Behavioral economics is going to have a huge impact on education. It will reshape how learning and development is viewed and executed, providing opportunities for optimized talent management. L&D managers now have an opportunity to look deeper into human behavior and to innovate in the way they design training interventions.
By looking at people’s rational and irrational behaviors, there are opportunities to optimize learning and development. Today I will discuss some of the great opportunities behavioral economics (economía de comportamiento) provides to companies, designers and trainers.
Ciencias de comportamiento en desarrollo organizacional. Como desarrollar talento humano usando economía de comportamiento.
On Friday 29th March, I attended CCOMPP (International Conference on Behavioral Economics) at the MIDE (Economics Museum) in Mexico City. The conference was designed to raise awareness of behavioral economic work in Mexico. Speakers from all over the world came to share their work and insights. There were also panel discussions and activities to foster integration and sharing of ideas. Some great ideas were promoted and shared.
Organizer and close friend, Margarita Gomez mentioned during her plenary that “Pequeños cambios pueden tener efectos importantes” (Small changes can have important effects). This is very true and learning and development can make the most of what behavioral science has to offer.
As I continue to blog about things I enjoy, here are three lessons we can immediately learn for organizational development.
Three Lessons for Learning and Development
ONE: Covert nudges can benefit learning
The idea of nudging is making a small change that can prompt small or big changes in behavior. The theory is based on positive reinforcement and indirect influence. In many, but not all, cases these nudges (or indirect influences are covert). An old problem that existed in education is the idea of forcing learners to do something. When L&D guys have tried to get learners to do something, they often end up with the reverse effect. Learners become less motivated to do what they are told.
It is now possible for L&D instructional designers to promote behavior covertly. In theory, it possible to reduce the effects of forcing someone to do something. For example, when a company roles out a new CRM system, there is often a lot of resistance to the change. By implementing small nudges into the learning environment, it is possible to influence the change to using the new system.
Richard Thaler’s won the Nobel Prize for his work on nudging. His book on the topic is well worth reading.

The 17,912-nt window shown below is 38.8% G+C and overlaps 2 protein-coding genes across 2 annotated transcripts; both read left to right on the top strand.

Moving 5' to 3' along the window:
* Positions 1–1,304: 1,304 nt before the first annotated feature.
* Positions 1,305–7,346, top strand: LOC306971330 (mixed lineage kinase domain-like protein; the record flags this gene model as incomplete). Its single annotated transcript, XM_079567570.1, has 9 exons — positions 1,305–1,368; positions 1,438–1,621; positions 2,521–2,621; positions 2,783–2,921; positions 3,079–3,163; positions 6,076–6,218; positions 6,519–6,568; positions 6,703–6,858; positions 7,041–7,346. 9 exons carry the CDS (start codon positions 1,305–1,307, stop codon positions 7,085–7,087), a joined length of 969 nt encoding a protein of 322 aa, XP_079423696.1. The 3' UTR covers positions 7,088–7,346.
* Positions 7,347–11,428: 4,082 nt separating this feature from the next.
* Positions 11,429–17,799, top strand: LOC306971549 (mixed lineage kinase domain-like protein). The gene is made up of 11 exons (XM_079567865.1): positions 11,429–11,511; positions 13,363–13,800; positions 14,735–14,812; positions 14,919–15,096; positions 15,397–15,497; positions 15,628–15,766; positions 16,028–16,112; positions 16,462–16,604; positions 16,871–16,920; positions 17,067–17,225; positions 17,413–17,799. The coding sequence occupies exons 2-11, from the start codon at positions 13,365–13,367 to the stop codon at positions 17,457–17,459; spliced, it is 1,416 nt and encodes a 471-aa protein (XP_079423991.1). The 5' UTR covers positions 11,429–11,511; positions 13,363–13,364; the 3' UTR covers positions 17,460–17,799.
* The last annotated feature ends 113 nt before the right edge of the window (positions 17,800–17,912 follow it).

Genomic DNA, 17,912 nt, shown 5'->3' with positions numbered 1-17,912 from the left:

TWO: Behavioral science embraces data
This is a two way benefit. For behavioral economics to be success, it is necessary to have data. This data can then be used to make more changes in the future. It is a virtuous cycle of data collection and optimization. The advantage for learning and development architects and designers is they can make use of this data to see a more accurate picture of what is going on. They can integrate this knowledge into LMS and e-learning platforms.
People Analytics, Workforce Analytics and HR Analytics can all form part of training and development that is evidence based. Rather than hit or miss interventions, L&D professionals can use data from numerous sources to make better decisions. Learning professionals can also become a partner to the organization. They can work across departments with different managers to make joint strategic decisions that deliver what is required.
THREE: There is support and there are others to learn from
One of the most amazing things to see was the wide array of companies doing work in behavioral economics. The Inter-American Development Bank, the UK Government, CIDE, the Behavioral Insights Team (BIT) and many more. These guys are doing research on using behavioral economics to influence learning and other areas.
For instance, there are apps for learning that promote subtle changes in behavior. There are initiatives aimed at areas like financial education that are having a huge impact. The key is that you do not need to be an expert to start making small changes. L&D managers and instructional designers can read the work of these organizations and borrow and experiment with some ideas.
If working on a much larger scale, it is a good idea to work with a specialist. But, for small interventions there are some excellent and simple lessons to be learned.
How do I use behavioral science in my organization’s learning and development?
Start by reading. Here are three great books I recommend.
Tom Scott @mondotalento, April 2019